You can't miss it, the artist Phlegm made sure of that. You may be thinking, initially, what kind of a name is Phlegm? Well streetartbio.com notes that, "The name Phlegm came from one of the four bodily humours in ancient Greek medicine; blood, yellow, bile, black bile, and phlegm. Phlegm was believed to be responsible for an apathetic and unemotional temperament." As it relates to street art then, I suppose we can imagine that he's uninterested in the response, but more interested in the piece of art itself. Or, perhaps he's just being deeply ironic. You can check out the formation of his art and this piece in particular at @phlegm_art on Instagram, and decide for yourself.
Phlegm, an artist originally from the UK, was lured to Toronto by the STEPS Initative, which is an organization that aims to use art to establish more vibrant and connected communities. As far as I understand, this is the first big name international artists that they've worked with, but I'm sure it won't be that last.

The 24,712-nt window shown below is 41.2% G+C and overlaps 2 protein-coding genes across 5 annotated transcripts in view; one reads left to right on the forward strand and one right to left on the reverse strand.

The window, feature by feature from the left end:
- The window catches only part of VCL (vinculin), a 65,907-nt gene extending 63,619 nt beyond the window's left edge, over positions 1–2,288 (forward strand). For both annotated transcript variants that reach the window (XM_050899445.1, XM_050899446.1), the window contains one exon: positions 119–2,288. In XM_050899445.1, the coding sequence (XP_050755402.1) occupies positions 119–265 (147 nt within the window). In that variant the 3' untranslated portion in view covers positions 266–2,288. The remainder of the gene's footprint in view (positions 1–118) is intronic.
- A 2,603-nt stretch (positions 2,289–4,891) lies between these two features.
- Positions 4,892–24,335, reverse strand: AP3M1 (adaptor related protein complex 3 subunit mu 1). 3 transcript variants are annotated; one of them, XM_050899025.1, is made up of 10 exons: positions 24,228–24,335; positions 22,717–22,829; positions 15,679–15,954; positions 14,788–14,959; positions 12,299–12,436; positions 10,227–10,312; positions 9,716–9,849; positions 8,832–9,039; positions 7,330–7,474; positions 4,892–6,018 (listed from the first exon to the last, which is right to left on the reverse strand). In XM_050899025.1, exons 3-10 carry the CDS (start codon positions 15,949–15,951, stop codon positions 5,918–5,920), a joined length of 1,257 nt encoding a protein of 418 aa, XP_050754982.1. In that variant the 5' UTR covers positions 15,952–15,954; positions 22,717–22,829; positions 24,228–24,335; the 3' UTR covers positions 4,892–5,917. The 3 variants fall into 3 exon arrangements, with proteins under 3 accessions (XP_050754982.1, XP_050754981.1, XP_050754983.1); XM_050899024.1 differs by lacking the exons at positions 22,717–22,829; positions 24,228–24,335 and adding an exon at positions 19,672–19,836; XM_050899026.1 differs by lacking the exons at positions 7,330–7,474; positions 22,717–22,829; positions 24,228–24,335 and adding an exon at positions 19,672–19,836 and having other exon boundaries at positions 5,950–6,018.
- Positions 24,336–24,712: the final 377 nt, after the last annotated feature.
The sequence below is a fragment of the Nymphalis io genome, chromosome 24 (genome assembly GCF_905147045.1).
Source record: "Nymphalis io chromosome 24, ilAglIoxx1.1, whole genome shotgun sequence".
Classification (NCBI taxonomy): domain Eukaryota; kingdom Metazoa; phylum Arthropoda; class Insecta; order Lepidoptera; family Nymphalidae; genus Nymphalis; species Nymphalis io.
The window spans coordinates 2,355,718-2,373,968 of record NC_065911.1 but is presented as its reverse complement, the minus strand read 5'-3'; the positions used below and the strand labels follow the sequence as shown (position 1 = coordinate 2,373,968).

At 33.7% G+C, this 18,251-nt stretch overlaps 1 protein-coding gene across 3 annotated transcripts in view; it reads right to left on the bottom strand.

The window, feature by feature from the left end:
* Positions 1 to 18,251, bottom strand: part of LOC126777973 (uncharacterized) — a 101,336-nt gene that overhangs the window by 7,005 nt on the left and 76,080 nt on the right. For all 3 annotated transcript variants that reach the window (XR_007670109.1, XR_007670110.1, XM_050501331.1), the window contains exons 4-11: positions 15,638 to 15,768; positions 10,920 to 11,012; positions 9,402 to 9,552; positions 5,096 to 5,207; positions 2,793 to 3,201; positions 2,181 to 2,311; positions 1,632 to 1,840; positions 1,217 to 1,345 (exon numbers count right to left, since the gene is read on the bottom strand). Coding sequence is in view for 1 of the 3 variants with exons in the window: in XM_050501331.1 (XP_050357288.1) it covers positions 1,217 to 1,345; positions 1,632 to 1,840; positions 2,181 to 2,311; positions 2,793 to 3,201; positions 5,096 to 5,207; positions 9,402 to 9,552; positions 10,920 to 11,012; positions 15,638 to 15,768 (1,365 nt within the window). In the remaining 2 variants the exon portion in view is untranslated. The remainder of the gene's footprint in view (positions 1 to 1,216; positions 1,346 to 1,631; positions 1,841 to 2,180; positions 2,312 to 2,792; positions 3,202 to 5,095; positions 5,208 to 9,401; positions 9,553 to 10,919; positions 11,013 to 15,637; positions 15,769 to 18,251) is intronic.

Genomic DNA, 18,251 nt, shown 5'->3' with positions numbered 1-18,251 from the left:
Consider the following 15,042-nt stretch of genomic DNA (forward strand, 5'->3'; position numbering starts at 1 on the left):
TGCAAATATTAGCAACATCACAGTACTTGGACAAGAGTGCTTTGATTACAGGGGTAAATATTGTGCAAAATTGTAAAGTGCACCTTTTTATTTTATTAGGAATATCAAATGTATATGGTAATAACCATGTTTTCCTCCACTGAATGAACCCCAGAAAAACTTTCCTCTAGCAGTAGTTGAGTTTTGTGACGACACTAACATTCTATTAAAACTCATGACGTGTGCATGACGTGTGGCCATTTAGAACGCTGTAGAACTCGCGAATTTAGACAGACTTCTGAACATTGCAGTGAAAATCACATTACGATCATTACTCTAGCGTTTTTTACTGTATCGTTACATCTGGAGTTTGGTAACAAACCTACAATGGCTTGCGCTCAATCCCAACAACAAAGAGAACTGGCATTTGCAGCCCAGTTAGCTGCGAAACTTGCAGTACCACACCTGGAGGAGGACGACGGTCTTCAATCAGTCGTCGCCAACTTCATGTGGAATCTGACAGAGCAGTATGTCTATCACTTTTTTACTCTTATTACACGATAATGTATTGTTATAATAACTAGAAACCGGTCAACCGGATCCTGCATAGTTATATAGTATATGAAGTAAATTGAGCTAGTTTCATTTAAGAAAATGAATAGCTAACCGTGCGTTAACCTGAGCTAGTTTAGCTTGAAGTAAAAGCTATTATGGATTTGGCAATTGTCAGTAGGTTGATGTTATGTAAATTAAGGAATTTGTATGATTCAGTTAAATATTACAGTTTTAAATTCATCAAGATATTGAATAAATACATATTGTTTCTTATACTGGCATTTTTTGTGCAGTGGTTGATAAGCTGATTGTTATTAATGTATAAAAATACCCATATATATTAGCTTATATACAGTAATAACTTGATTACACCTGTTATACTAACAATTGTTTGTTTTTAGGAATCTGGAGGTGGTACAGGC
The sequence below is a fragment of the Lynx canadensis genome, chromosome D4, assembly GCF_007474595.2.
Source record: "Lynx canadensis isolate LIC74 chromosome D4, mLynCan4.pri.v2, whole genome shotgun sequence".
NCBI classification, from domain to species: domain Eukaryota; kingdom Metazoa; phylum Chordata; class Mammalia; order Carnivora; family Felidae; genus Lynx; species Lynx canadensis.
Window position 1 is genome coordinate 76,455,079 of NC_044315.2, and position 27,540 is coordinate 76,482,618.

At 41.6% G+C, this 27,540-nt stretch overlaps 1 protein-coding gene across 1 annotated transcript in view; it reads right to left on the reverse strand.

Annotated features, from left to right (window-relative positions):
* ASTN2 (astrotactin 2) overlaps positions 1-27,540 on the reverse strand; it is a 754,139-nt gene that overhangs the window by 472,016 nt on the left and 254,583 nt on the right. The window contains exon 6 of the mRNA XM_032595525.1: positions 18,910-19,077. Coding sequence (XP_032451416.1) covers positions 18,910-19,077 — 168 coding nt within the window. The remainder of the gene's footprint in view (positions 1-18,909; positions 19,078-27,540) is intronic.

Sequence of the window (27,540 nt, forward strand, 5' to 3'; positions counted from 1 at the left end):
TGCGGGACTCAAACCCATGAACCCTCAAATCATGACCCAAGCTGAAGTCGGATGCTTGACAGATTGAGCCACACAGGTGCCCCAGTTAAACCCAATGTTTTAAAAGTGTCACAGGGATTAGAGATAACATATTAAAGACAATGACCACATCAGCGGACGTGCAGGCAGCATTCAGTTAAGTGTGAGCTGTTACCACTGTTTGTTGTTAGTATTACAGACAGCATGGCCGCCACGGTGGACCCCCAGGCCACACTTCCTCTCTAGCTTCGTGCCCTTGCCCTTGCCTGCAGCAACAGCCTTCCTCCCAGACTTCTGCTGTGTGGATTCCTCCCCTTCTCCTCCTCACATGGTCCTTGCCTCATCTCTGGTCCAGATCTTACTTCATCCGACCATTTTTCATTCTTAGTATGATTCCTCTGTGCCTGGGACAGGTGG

What makes this particular piece so striking is the way in which it appears from afar to be one body or organism, but when you get closer you realize that it's made up a variety of different neighbourhoods and Toronto landmarks. I was an English major, so I'll go ahead and analyze this and suggest that Phlegm and STEPS are implying that, while Toronto may appear to be a collection of separate entities, it's actually a functioning whole - an organism that relies on all parts of itself to thrive. If you look closely you can see the CN Tower, Old City Hall, the Flatiron Building, the ROM, the Canada Life Building and many more Toronto landmarks.
This is a piece of art made for Toronto that changes Toronto. It makes the St.Clair and Yonge area relevant again, at least to the average youthful art enthusiast. While I was there shooting some photos I saw at least a dozen people stop to take notice, and that's not always the case with new art in Toronto. It's a game changer because it's a sign that we're a city that can be a canvas for international artists, while at the same time, allowing that canvas to reflect the heart of our own city.